It's like watching a robbery in progress, reports CBS News Correspondent Maureen Maher.
"Look at how I've been living for a month," complained Bridget Fletcher. "No crib for my baby, no bed to sleep in, no couch to sit on, no television, no dining room table..."
"This is not my problem!" replied the mover.
Bridget Fletcher says he's a thief.
"I think they're taking off - Oh my God, they're taking off with my stuff!" she said.
"Right here, I would have my dining room set," said Rita Oulette.
She and husband Glenn also say they were ripped off by a moving company — Elite Van Lines — when the cost of their move skyrocketed from $1,500 to $4,300.
"I wouldn't want to call it like feeling raped, but you kind of feel that rage," said Glenn Oulette.
Police say both families got caught in a nationwide moving scam. Companies quote one price, then hike up the final costs by 25, 50, even 500 percent. The companies refuse to deliver until the customer comes up with the cash.
In the Fletchers case, the cops caught up with Oshri Cohen and Juan Miguel Aita Garcia, charging both with theft for increasing the cost of the Fletchers' move from $1,700 to $3,500.
However, both men are part of a much larger FBI investigation into questionable moving companies, many of which are run by foreign nationals.
Queens, New York, District Attorney Richard Brown recently busted two Israelis, Ronit Mantoza and her husband Daniel, and Palestinian immigrant Morad Alfar, after receiving hundreds of complaints.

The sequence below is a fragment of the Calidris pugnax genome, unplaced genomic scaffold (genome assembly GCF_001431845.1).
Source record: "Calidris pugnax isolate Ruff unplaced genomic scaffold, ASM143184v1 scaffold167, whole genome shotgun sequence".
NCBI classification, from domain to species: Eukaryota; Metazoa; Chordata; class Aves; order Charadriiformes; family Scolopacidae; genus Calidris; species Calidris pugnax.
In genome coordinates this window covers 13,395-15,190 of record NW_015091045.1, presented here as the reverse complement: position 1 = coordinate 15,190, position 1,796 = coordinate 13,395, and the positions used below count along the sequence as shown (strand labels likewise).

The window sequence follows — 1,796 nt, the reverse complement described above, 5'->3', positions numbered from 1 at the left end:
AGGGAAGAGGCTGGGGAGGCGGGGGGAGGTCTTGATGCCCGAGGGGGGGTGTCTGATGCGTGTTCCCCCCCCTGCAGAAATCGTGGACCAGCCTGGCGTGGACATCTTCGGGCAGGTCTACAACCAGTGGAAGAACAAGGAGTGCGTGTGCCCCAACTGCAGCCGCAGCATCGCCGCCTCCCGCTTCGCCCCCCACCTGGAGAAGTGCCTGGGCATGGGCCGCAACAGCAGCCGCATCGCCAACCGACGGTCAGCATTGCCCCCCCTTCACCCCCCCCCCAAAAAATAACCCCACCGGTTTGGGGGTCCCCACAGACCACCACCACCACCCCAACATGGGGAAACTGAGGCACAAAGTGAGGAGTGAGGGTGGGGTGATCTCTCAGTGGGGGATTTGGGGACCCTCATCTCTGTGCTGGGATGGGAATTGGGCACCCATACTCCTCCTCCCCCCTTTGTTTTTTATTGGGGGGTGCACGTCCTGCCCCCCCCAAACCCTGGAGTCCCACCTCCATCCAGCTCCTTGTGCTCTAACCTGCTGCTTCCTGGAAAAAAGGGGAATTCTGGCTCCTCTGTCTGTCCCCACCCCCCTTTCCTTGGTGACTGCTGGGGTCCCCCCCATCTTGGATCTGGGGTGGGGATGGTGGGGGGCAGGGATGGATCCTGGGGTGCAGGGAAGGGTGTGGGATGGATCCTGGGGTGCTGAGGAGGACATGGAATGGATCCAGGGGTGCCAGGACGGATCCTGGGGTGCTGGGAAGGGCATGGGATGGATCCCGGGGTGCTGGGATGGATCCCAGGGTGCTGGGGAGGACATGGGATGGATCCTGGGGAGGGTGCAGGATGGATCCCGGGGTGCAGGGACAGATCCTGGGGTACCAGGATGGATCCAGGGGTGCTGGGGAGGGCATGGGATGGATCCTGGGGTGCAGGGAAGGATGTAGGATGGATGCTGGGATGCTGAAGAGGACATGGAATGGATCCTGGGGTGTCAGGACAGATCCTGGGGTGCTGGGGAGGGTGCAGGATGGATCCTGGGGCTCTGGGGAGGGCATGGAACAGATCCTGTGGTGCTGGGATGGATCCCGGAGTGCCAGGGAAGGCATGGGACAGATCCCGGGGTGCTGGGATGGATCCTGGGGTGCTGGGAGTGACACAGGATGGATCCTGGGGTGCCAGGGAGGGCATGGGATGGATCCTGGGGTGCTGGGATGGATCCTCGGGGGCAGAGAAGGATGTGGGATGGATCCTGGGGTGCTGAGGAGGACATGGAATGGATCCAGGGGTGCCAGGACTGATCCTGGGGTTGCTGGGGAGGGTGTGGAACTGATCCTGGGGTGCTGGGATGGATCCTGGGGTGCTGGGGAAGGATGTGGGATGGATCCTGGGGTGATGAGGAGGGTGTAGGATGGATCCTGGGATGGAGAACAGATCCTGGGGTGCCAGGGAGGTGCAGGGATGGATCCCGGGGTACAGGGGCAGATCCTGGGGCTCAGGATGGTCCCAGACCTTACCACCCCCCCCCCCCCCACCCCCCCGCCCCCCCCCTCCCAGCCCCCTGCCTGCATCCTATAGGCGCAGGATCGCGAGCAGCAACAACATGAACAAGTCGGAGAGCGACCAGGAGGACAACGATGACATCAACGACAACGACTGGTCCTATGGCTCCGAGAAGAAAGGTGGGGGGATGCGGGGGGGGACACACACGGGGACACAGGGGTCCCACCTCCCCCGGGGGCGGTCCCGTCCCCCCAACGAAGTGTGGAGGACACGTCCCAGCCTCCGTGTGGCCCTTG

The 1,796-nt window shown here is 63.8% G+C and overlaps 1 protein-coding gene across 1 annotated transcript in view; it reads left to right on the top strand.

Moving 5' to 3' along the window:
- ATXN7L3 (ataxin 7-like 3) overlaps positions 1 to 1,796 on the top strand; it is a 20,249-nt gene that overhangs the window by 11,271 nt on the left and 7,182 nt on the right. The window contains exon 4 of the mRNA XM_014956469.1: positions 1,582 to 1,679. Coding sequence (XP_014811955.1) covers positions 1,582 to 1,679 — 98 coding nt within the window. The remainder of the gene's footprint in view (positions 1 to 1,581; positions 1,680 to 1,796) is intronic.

The trio allegedly was running five different moving and storage companies out of the same address, complete with coupons and promises of "no hidden costs."
"One of the things that we are insistent upon...is that these people never go into business again," Brown said.
But two weeks after her arrest, Brown's office got calls that Ronit Mantoza was shaking down customers for more money again.
"There's no question that there is a need for tighter regulation on the federal level and there's only so much we as prosecutors can do," said Brown.
The Queens District Attorney blames it on the Department of Transportation, which oversees an industry that has few regulations and little if any enforcement.
The D.O.T. declined to be interviewed by CBS News, but issued this statement:
"Although consumer-related issues cannot be our primary focus, we are doing what is practicable, given the agency's strained resources."
Eventually, Fletcher got her belongings back.
"This is the kind of stuff that kills you, the baby pictures that you can't replace," she said.
After seven months, the Oulettes are still waiting.
"Are you worried you may never get it back?" Maher asked
"Yes, yes only because..." said Rita.
"...So many other people haven't," finished Glenn.
And unless the laws change and are enforced, the Oulettes and thousands of other like them, may never see their prized possessions again.